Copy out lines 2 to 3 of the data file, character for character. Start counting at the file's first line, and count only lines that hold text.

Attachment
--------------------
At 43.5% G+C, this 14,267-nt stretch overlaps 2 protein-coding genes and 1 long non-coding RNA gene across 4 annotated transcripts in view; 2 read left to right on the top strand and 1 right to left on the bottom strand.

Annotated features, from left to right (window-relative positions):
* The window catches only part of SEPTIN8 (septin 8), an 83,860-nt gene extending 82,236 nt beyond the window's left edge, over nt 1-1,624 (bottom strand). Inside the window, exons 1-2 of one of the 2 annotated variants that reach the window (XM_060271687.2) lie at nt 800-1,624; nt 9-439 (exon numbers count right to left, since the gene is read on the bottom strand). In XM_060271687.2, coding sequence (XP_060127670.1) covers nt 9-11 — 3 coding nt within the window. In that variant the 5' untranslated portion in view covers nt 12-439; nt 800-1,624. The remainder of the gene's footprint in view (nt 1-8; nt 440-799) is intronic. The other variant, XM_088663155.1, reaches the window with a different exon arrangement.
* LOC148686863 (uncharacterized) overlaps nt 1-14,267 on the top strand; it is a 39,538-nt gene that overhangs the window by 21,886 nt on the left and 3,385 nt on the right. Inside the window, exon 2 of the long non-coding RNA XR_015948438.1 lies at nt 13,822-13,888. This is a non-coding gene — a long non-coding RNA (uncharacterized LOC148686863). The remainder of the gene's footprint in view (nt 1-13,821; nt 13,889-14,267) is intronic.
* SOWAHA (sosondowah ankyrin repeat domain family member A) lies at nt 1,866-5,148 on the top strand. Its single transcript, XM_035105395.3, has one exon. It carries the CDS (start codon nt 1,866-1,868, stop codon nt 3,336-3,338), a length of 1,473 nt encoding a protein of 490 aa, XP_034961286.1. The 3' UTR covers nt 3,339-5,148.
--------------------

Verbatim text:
Annotated features, from left to right (window-relative positions):
* The window catches only part of SEPTIN8 (septin 8), an 83,860-nt gene extending 82,236 nt beyond the window's left edge, over nt 1-1,624 (bottom strand). Inside the window, exons 1-2 of one of the 2 annotated variants that reach the window (XM_060271687.2) lie at nt 800-1,624; nt 9-439 (exon numbers count right to left, since the gene is read on the bottom strand). In XM_060271687.2, coding sequence (XP_060127670.1) covers nt 9-11 — 3 coding nt within the window. In that variant the 5' untranslated portion in view covers nt 12-439; nt 800-1,624. The remainder of the gene's footprint in view (nt 1-8; nt 440-799) is intronic. The other variant, XM_088663155.1, reaches the window with a different exon arrangement.